Grief & Bereavement Top Tips: Making Final Arrangements


The forum is filled with people coming together to share valuable information. We’ve compiled experienced caregivers’ best suggestions for planning final arrangements that honor your loved one’s wishes and bring you comfort.

Insights on Final Arrangements

“The rituals we do after a death are things we do for a reason; they bring peace and comfort at a time when the sense of loss is so staggering that we feel completely blown away. When my mother passed away, it brought me great comfort to write and read a eulogy that celebrated her in a very personal way.” –vegsister

“To get through the death of my brother, I busied myself with preparations for his memorial and I had a very gracious family member, a cousin, with me most of the time. We just socialized as we worked through the preparations, and that seemed to help a lot. I reminisced with some of my brother’s friends whom I had not met, and we told stories about him when we had a few moments.” –sophe509

“The differences between my brothers and I disappeared when we each handled all the arrangements for our mom. (Jewish funerals happen within three days of the death.) We all just spoke from our hearts and everyone said it was the most beautiful service they ever attended. My mom LOVED chocolate and we passed out See’s candies during her service. Do what you need to do to honor your loved one.” –AbbyWilson

“Mom says she doesn’t want any memorial or service at all, but I’ve told her the service isn’t for her. Rather, it is for the people left behind. I believe it should be up to them whether a memorial of some sort would help them with their grieving process. So, I’ve told Mom I don’t know, but I might have some kind of get-together in her memory, even if that means a barbeque with friends, a ‘party’ in a bar, or a more traditional memorial-type service. I don’t think it’s fair for the deceased to dictate how those left behind should process their loss, and sometimes gathering with friends and/or relatives to remember the person and share memories is the best catharsis.” –ImageIMP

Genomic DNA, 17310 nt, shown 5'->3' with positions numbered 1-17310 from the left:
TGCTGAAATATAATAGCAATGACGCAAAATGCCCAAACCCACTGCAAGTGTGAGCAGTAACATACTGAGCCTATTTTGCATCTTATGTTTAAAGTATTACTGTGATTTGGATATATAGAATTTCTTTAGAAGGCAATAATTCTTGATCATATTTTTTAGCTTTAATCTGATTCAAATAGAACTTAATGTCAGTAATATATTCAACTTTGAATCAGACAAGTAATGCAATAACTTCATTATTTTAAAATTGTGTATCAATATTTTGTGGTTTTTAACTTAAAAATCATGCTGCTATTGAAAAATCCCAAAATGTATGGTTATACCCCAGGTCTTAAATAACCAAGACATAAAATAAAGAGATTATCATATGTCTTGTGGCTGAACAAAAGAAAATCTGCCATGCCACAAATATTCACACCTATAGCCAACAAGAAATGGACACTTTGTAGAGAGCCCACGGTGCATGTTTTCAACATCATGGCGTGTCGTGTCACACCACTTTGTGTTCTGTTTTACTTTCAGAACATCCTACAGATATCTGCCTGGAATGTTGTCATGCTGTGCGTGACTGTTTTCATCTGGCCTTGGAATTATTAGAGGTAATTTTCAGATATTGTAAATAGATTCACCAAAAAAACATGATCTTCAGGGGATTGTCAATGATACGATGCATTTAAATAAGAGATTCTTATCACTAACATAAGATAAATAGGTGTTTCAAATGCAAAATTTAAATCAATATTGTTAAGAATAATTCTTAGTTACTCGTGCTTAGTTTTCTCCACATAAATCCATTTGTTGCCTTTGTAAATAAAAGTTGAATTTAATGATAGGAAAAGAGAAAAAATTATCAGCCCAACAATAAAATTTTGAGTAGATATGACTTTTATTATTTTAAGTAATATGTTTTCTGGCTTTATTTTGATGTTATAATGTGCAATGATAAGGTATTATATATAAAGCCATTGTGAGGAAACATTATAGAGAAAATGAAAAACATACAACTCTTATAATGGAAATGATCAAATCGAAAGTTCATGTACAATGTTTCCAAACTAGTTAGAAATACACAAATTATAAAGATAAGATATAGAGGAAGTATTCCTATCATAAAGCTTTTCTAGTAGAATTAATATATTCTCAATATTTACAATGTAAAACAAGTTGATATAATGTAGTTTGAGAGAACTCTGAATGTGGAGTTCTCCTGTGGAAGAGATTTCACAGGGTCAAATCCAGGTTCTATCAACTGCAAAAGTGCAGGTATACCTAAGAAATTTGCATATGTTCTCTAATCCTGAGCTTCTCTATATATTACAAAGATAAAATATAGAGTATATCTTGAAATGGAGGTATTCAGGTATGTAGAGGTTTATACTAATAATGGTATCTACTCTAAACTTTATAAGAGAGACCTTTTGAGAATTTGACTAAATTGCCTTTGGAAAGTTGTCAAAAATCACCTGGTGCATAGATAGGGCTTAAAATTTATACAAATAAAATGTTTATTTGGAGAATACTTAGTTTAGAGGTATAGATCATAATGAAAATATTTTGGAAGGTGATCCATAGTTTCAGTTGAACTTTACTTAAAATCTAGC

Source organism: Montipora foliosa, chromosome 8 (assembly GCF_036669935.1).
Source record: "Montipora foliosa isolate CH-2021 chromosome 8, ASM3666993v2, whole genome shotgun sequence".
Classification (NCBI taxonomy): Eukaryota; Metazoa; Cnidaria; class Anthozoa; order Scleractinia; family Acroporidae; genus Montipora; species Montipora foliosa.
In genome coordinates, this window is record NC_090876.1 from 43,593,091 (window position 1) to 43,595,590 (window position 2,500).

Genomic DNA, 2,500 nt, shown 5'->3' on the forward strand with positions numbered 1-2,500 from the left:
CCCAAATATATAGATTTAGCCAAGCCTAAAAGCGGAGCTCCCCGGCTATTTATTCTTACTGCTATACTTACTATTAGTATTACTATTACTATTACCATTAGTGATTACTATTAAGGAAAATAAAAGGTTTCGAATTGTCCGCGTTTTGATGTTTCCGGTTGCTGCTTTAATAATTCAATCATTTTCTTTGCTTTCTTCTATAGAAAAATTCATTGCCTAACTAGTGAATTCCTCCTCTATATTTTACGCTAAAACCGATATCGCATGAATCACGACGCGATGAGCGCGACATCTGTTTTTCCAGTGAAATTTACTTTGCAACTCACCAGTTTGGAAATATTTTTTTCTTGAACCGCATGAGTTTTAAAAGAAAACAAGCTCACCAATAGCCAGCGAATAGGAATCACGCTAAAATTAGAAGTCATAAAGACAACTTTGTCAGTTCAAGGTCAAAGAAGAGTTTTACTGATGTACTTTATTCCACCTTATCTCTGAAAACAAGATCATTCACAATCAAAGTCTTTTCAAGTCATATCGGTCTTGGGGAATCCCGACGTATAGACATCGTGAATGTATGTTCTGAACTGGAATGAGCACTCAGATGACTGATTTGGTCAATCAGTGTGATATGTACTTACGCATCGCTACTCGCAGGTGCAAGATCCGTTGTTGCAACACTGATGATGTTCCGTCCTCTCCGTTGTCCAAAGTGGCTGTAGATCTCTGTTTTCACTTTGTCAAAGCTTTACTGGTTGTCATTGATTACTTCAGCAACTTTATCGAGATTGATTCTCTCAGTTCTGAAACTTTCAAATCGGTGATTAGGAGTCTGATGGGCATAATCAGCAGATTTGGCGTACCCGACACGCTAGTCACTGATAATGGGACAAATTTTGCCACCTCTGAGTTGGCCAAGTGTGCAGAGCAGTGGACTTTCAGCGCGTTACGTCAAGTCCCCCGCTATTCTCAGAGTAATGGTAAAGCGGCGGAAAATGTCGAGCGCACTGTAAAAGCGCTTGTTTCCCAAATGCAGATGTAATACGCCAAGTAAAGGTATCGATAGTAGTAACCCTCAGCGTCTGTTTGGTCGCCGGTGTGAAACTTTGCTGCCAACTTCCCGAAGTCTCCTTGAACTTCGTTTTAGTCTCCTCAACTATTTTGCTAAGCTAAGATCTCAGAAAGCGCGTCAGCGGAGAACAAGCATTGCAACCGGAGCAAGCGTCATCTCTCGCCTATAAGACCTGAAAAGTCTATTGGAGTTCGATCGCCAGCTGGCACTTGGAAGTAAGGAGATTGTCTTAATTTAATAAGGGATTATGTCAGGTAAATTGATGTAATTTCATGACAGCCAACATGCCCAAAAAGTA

“My husband’s cousin died at 60, and he was cremated with no ceremony. Later on, his siblings had a catered gathering in a restaurant, where we dressed in colorful clothes and told funny stories about him. It was a success and very comforting in a unique way.” –Danashel

“As a private, introverted man, my dad didn’t want any type of service. However, he also had lots of people in his life that would have wanted to show their love and pay their respects. He didn’t want people ‘staring at me in my coffin.’ So, we posted an obituary in the newspaper and set up a memorial page on a website for multiple myeloma where people could post messages and make donations. Our family did a private service at my mom’s house. We all wrote something about Dad, my brother made a video, we released balloons and then we spread his ashes at his favorite place. He avoided being put on display, and we were able to honor his memory. It was beautiful.” –Roseannne3